A major new contribution to a wider dialogue on comedy, Uproarious grounds for us explorations of outsider humor and our golden age of feminist comics—showing that when women, prisoners, or even animals laugh back, comedy along with belly laughs forges new identities and alters the political climate.

Learn more at UMN Press

Permanent Waves: The Making of the American Beauty Shop

Permanent Waves: The Making of the American Beauty Shop by Dr. Julie WillettThroughout the twentieth century, beauty shops have been places where women could enjoy the company of other women, exchange information, and share secrets. The female equivalent of barbershops, they have been institutions vital to community formation and social change.

But while the beauty shop created community, it also reflected the racial segregation that has so profoundly shaped American society. Links between style, race, and identity were so intertwined that for much of the beauty shop's history, black and white hairdressing industries were largely separate entities with separate concerns. While African American hair-care workers embraced the chance to be independent from white control, negotiated the meanings of hair straightening, and joined in larger political struggles that challenged Jim Crow, white female hairdressers were embroiled in struggles over self-definition and opposition to their industry's emphasis on male achievement. Yet despite their differences, black and white hairdressers shared common stakes as battles were waged over issues of work, skill, and professionalism unique to women's service work.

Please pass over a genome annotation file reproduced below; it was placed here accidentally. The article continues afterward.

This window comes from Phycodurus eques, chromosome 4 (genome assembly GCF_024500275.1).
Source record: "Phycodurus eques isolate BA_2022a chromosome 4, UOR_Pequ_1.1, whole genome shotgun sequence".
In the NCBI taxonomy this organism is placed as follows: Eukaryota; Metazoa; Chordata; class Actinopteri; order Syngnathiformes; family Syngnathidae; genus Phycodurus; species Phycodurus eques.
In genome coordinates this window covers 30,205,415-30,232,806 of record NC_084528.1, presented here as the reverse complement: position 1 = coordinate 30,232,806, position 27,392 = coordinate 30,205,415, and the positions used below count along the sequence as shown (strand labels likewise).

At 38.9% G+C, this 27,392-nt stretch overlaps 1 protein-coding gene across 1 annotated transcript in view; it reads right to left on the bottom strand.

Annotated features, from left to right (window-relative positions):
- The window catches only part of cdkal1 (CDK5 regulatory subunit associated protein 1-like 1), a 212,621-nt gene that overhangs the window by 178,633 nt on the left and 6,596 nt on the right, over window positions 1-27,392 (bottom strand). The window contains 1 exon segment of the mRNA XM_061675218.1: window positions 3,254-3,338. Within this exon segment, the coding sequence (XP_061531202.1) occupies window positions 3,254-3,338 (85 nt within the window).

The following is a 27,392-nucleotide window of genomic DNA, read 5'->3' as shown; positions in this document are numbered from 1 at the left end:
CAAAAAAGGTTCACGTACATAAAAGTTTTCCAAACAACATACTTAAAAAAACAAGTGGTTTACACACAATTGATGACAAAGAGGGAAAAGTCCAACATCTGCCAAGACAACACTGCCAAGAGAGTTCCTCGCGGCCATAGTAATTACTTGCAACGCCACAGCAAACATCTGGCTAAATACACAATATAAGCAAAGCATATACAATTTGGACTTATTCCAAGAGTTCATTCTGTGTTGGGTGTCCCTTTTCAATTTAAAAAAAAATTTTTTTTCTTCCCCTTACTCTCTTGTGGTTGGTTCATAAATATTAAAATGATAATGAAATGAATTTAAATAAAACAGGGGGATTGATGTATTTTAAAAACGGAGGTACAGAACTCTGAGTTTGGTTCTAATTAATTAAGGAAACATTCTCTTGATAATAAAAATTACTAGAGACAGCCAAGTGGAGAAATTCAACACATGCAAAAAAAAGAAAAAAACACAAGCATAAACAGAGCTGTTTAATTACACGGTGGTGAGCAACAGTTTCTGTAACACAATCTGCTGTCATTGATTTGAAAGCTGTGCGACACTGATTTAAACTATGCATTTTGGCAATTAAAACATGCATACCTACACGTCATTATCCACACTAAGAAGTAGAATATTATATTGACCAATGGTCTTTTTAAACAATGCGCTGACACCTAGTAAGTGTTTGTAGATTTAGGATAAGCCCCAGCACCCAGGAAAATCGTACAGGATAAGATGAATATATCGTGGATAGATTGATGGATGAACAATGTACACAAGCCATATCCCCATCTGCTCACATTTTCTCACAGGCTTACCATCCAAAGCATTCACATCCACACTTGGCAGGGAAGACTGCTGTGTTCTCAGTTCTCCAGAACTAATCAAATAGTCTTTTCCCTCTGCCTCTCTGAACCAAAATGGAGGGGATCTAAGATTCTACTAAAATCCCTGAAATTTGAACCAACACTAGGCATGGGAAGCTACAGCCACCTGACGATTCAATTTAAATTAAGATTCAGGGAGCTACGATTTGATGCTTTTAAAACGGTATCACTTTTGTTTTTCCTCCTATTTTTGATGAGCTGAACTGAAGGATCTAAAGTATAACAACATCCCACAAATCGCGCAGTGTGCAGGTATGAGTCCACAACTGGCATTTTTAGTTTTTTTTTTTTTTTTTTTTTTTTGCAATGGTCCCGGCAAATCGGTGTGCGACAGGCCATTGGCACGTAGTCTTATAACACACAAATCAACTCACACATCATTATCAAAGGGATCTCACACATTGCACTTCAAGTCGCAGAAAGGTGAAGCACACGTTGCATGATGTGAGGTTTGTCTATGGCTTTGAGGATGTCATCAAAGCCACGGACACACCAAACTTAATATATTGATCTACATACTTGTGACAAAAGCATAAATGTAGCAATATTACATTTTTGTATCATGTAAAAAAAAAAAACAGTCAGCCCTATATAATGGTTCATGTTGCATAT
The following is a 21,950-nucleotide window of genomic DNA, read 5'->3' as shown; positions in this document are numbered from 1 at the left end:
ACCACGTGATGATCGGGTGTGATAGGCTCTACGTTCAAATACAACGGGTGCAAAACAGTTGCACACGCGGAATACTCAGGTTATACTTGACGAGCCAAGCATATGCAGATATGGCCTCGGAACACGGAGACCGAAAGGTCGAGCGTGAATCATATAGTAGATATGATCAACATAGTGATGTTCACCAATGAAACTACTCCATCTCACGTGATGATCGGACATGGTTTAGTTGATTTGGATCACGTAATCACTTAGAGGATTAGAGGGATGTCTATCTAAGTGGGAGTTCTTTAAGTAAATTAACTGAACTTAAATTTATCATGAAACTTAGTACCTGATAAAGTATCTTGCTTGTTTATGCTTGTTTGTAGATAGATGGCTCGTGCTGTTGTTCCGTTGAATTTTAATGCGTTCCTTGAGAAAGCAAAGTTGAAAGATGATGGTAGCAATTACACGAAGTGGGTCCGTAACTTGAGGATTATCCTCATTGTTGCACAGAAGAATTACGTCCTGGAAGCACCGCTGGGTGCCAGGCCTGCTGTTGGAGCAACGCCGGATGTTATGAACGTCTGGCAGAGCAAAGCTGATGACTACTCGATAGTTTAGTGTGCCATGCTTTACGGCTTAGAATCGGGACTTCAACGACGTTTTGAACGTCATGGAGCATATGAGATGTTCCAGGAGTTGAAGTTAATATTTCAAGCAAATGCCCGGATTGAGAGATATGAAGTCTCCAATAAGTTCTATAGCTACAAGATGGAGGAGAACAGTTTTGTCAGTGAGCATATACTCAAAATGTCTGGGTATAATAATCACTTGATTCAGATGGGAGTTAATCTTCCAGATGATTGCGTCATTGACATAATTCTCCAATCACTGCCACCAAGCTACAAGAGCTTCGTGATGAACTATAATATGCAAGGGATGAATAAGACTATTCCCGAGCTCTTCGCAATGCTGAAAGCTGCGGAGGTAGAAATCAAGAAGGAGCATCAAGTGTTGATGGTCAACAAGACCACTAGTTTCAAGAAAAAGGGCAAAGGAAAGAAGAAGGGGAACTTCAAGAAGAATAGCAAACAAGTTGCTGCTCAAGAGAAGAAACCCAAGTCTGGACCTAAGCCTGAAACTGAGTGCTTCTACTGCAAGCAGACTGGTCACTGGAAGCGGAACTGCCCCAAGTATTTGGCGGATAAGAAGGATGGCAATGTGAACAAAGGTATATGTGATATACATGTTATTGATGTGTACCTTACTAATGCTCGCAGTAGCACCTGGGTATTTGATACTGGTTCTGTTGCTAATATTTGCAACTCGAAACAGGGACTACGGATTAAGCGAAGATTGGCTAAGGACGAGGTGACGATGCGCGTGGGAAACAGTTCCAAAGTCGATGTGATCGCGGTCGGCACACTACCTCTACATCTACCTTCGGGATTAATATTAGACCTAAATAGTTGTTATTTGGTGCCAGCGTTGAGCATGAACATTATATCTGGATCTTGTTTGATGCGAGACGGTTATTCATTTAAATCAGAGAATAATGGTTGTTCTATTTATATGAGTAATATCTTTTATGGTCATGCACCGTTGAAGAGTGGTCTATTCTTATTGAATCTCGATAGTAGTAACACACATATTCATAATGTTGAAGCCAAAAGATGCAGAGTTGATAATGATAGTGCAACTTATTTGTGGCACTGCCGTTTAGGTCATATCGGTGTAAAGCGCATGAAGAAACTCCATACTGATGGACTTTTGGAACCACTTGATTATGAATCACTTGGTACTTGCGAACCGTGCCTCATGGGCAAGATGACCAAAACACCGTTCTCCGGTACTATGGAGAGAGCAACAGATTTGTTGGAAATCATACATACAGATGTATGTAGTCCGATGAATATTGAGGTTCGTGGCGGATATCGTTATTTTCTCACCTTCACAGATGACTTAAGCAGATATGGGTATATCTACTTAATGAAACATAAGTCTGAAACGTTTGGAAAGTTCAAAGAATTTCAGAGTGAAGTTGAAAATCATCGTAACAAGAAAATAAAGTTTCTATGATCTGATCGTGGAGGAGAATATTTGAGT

Permanent Waves traces the development of the American beauty shop, from its largely separate racial origins, through white recognition of the "ethnic market," to the present day.

Learn more at Amazon.com.

The American Beauty Industry Encyclopedia

The American Beauty Industry Encyclopedia by Dr. Julie WillettThe American Beauty Industry Encyclopedia is the first compilation to focus exclusively on this pervasive business, covering both its diverse origins and global reach. More than 100 entries were chosen specifically to illuminate the most iconic aspects of the industry's past and present, exploring the meaning of beauty practices and products, often while making analytical use of categories such as gender, race, sexuality, and stages of the lifecycle.

Focusing primarily on the late-19th and 20th-century American beauty industry—an era of unprecedented expansion—the encyclopedia covers ancient practices and the latest trends and provides a historical examination of institutions, entrepreneurs, styles, and technological innovations. It covers, for example, the 1911 Triangle Shirtwaist Factory fire, as well as how Asian women today are having muscle fiber removed from their calves to create a more "Western" look. Entries also explore how the industry reflects social movements and concerns that are inextricably bound to religion, feminism, the health and safety of consumers and workers, the treatment of animals, and environmental sustainability.

Learn more at Amazon.com.